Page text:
Yikes! Back in the U.S.

Fortunately there is good cellular data in most of the Bahamas.  Unfortunately we have been keeping up with the news of the COVID-19 virus.  We had been planning on spending about 2 more weeks before heading back, but weren’t sure how much we’d enjoy ourselves checking the news every hour, so we headed straight back.  While in a way it made sense to just stay there in a tropical paradise away from people … it’s not that straightforward for many reasons.

Flying a yellow quarantine flag has been required when entering a new country for over a hundred years – seemed like a cute old custom until today.

How long would we need to stay?  The Bahamas enforce strict immigration law & may not necessarily extend your visa.  Hurricane season begins in only a few months & our existing insurance would be void.  It may get bad there too – thousands of tourists from around the world are on their way out, but may have first infected many Bahamians.  Medical resources are extremely limited with only one real hospital (in Nassau) for the entire country.  Many of the smaller islands have only a one-room clinic with a part-time nurse.

These were our thoughts over a week ago.  Of course, the situation has become worse since then. The U.S. State Department is telling all U.S. residents to return now, or be prepared to stay away for a long duration.  What if we tried to cross back to the U.S. in a few weeks & instead of easily clearing back in via a phone app, we are ordered to appear at some pier for a health screening and/or mandatory quarantine on shore? This, or worse, is possible if the Bahamas becomes yet other country with a large number of cases.

A relief! U.S. Customs allowed us to re-enter using only their phone app – very easy.

The Bahamas government is now taking this very seriously, so it may not be easy for cruisers who decide to stay.  Being able to stay and/or being able to re-enter the U.S., obtaining food & fuel may become serious concerns.  From our decision time to arriving in the Miami area was only 3 days.

As we crossed the gulf steam, we were surprised at the number of boats who appeared to have just left Florida heading the other way.  They are probably thinking … what’s the worst that could happen??

We found the last slip at a small marina in Marathon, Florida within walking distance to a Publix Supermarket.  We had seen photos of the crazy supermarket scenes from around the country, so were were expecting long lines to get in, people wearing masks, large signs with cautionary messages, etc.  Nope – these are the Keys baby – 1/2 way to crazy Key West.  While extremely busy & some shelves bare, the atmosphere was fairly casual & one guy I spotted was even barefoot.  Our cupboards were mostly bare after 3 months in the Bahamas, so we’ve made 2 cautious, but large runs to stock up, not knowing where our next easy stop will be. We can’t believe it, but some marinas are shutting down & will turn away any arriving boats.

At least the dolphins off Miami welcomed us back! While we’ve had dolphins swim with us dozens of times, this was the first with dolphins leaping up several feet into the air! Easy to enjoy – hard to photograph!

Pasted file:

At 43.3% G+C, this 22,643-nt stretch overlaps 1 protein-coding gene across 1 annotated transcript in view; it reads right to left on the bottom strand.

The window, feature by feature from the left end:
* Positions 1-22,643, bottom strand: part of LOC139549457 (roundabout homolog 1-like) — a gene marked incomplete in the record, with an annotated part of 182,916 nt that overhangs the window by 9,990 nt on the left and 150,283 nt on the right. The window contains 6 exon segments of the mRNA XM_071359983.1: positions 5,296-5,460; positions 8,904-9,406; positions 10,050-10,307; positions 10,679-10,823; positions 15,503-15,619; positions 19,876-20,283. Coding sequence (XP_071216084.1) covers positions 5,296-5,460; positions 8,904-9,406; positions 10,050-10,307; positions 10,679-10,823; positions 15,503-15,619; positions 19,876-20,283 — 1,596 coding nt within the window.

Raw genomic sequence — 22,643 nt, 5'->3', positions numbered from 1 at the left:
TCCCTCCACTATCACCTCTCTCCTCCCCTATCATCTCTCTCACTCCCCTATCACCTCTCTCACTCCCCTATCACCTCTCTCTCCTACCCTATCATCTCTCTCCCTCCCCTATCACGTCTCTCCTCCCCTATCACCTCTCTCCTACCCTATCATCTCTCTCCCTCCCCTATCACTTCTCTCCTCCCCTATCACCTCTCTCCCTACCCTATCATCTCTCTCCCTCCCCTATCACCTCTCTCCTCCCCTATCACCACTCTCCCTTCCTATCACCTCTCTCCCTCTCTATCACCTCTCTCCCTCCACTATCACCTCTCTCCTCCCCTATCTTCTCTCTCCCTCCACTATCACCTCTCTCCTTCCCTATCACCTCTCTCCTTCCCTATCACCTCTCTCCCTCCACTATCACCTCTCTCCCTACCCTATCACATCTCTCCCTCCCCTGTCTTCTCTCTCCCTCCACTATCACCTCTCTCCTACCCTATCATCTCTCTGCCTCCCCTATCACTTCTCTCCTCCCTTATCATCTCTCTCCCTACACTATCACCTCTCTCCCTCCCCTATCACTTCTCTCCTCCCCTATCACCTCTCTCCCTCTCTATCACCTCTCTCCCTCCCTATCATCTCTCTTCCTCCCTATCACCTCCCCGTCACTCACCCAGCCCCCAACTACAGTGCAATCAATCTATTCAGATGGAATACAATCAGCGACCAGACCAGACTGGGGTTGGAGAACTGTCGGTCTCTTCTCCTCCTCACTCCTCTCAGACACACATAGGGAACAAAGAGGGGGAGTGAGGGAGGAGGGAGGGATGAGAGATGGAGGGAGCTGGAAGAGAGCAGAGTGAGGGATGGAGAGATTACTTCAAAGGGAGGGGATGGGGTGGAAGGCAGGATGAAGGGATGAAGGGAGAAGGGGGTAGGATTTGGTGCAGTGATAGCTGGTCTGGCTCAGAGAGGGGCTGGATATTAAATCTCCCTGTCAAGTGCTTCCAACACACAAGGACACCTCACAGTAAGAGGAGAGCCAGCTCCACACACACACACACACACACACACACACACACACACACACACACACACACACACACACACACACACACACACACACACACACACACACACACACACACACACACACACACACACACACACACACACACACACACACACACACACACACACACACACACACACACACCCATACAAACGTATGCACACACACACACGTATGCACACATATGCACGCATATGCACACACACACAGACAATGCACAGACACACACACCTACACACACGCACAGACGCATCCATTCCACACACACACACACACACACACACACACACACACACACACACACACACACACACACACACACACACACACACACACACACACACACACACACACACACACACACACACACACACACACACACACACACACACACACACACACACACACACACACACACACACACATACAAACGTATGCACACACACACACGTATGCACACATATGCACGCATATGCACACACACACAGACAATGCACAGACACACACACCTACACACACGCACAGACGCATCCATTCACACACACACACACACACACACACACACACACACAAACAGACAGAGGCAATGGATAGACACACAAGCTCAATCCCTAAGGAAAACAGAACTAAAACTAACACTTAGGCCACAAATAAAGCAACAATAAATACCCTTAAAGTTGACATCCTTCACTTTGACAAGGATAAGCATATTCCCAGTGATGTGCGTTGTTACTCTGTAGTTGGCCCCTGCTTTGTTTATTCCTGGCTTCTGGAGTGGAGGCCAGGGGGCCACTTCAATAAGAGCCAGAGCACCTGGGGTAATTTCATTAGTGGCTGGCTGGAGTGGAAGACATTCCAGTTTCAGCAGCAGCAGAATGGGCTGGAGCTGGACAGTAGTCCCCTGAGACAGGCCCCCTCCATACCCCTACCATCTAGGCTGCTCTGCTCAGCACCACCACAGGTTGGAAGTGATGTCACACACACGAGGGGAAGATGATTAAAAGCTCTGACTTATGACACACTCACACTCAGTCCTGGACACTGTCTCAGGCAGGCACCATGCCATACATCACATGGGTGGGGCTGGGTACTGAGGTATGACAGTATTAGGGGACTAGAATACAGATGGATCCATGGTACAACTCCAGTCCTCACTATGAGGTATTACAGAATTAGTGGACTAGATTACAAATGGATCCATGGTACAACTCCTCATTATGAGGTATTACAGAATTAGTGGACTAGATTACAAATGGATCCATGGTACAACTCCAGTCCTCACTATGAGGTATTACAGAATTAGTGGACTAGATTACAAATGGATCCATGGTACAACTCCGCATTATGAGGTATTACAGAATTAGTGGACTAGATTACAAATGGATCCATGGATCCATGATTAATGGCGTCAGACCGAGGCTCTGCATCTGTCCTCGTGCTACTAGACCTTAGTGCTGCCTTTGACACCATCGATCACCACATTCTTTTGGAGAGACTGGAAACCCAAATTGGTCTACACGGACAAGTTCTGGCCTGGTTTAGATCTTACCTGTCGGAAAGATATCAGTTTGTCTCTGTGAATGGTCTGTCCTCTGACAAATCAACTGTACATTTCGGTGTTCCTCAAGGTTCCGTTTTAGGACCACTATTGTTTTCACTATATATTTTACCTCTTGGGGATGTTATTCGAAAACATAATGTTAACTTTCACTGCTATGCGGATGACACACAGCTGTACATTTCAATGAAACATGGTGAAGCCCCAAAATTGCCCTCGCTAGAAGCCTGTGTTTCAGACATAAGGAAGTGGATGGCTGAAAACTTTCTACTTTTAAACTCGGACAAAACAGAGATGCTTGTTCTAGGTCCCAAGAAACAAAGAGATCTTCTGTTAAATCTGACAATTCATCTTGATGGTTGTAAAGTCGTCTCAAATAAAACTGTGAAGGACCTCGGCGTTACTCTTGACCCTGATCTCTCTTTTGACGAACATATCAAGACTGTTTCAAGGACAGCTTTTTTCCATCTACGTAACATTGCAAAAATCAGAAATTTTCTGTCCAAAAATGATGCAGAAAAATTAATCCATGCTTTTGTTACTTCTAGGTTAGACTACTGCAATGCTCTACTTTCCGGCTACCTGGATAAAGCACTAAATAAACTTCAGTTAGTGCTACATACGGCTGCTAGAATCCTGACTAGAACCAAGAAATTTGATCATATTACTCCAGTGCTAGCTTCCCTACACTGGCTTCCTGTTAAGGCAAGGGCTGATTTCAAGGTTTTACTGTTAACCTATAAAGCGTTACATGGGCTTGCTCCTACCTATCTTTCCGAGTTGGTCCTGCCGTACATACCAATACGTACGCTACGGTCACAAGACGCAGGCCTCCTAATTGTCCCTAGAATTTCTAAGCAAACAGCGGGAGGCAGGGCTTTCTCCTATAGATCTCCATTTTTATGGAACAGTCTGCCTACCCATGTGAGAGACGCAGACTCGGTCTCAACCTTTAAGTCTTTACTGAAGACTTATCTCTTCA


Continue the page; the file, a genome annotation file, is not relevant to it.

We have also now scrapped our original Florida plans.  As we were married on Sarasota Bay on a Krogen trawler on May 5th 30 years ago, I had the crazy idea to return in our own boat to celebrate. Oh well, maybe for our 31st wedding anniversary next year.

Be safe everyone!!

 

Twin Sisters Has Left the Harbour

George Town Harbour that is … hard to believe we’ve been here 2 months! The weather, as usual, has dictated our schedule & activities.  Every week or so there is a cold front which offers one perfect, low wind day, followed by several high wind days, followed by moderate winds.

You can see the weather coming in.
The first (of many) dragging boats during our stay. At least this one was in ideal conditions – daylight, low winds and didn’t hit or get tangled with another boat. That’s me by the stern just after we pulled it off the rocky shore (it only gently hit, so only scratched paint on it’s rudder).

While most boats are anchored out in the large 1 mile by 8 mile harbor, we spend much of the time in a protected area called Red Shanks behind Crab Cay.  There are 6 different “holes” – areas with 2 or 3 sided wind protection.  Some are fairly deep with rooms for up to 20 boats – this one spot is fairly shallow & barely room for one boat – us!  High hills to our north & east cut the wind down by half.  Our anchoring app to the right gives you a visual idea of the wind’s “clocking” with each cold front – the little anchor symbol in the middle is our anchor – the colored lines show our boat’s track as the wind takes us around during about a week’s stay.

 

 

This little beach in Red Shanks used to be where cruisers hung out most nights, jokingly called the “Red Shanks Yacht and Tennis Club”. Someone had a great idea to gather one night – just like in the old days. All of those things high up on the rocky bank are dozens of old conch shells cruisers used to paint their boat names on & leave on display.
Military? helicopter exercises on adjacent Crab Cay – no markings, tail numbers or IDs?? Better not to ask …

While waiting for winds to die down, there are always various projects to keep us busy.  I’m making a watermaker repair replacing the feed pump.  Here’s Lori’s latest creation!

 

 

We always make the best of the good weather days!  We get our shopping & errands out-of-the-way to have some fun!

As part of the George Town Cruisers Regatta, there is a softball game between the cruisers and Bahamians. We had never attended before so it was fun, although the Bahamians were so late we only saw part of the actual game.
A feast courtesy of Cort and Max – Max caught the lobsters and fish that morning.
This is the view the tourists see from the Peace and Plenty Hotel looking out at the 300+ boats anchored out in the harbor.